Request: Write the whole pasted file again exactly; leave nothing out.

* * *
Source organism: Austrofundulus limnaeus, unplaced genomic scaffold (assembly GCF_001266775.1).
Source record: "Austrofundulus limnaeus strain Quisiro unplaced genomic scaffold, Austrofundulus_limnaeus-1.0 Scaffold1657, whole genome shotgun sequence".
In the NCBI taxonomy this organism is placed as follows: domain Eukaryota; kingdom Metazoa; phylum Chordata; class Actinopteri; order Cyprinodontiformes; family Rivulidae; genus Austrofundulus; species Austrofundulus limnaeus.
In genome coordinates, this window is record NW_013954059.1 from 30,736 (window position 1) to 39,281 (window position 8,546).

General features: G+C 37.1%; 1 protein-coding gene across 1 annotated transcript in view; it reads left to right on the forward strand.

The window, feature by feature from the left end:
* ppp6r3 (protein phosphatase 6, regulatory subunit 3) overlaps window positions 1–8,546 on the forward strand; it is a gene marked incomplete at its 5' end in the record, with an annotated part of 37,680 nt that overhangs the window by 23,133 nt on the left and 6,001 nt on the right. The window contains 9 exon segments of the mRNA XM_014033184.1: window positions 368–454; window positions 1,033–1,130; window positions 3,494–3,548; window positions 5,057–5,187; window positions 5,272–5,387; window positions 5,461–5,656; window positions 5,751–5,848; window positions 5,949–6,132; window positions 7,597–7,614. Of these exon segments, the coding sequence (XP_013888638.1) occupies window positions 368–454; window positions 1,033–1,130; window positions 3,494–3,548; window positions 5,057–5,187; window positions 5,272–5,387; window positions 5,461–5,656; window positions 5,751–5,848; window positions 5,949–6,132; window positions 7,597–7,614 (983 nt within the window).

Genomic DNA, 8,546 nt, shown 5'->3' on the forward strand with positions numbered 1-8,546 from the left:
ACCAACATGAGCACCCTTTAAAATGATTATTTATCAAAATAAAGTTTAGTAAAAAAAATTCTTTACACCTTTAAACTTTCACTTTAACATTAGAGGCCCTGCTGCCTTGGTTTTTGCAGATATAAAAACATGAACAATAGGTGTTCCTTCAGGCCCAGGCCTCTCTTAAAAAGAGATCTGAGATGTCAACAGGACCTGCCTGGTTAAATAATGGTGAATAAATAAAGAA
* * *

Source organism: Austrofundulus limnaeus, unplaced genomic scaffold (assembly GCF_001266775.1).
Source record: "Austrofundulus limnaeus strain Quisiro unplaced genomic scaffold, Austrofundulus_limnaeus-1.0 Scaffold1657, whole genome shotgun sequence".
In the NCBI taxonomy this organism is placed as follows: domain Eukaryota; kingdom Metazoa; phylum Chordata; class Actinopteri; order Cyprinodontiformes; family Rivulidae; genus Austrofundulus; species Austrofundulus limnaeus.
In genome coordinates, this window is record NW_013954059.1 from 30,736 (window position 1) to 39,281 (window position 8,546).

General features: G+C 37.1%; 1 protein-coding gene across 1 annotated transcript in view; it reads left to right on the forward strand.

The window, feature by feature from the left end:
* ppp6r3 (protein phosphatase 6, regulatory subunit 3) overlaps window positions 1–8,546 on the forward strand; it is a gene marked incomplete at its 5' end in the record, with an annotated part of 37,680 nt that overhangs the window by 23,133 nt on the left and 6,001 nt on the right. The window contains 9 exon segments of the mRNA XM_014033184.1: window positions 368–454; window positions 1,033–1,130; window positions 3,494–3,548; window positions 5,057–5,187; window positions 5,272–5,387; window positions 5,461–5,656; window positions 5,751–5,848; window positions 5,949–6,132; window positions 7,597–7,614. Of these exon segments, the coding sequence (XP_013888638.1) occupies window positions 368–454; window positions 1,033–1,130; window positions 3,494–3,548; window positions 5,057–5,187; window positions 5,272–5,387; window positions 5,461–5,656; window positions 5,751–5,848; window positions 5,949–6,132; window positions 7,597–7,614 (983 nt within the window).

Genomic DNA, 8,546 nt, shown 5'->3' on the forward strand with positions numbered 1-8,546 from the left:
ACCAACATGAGCACCCTTTAAAATGATTATTTATCAAAATAAAGTTTAGTAAAAAAAATTCTTTACACCTTTAAACTTTCACTTTAACATTAGAGGCCCTGCTGCCTTGGTTTTTGCAGATATAAAAACATGAACAATAGGTGTTCCTTCAGGCCCAGGCCTCTCTTAAAAAGAGATCTGAGATGTCAACAGGACCTGCCTGGTTAAATAATGGTGAATAAATAAAGAA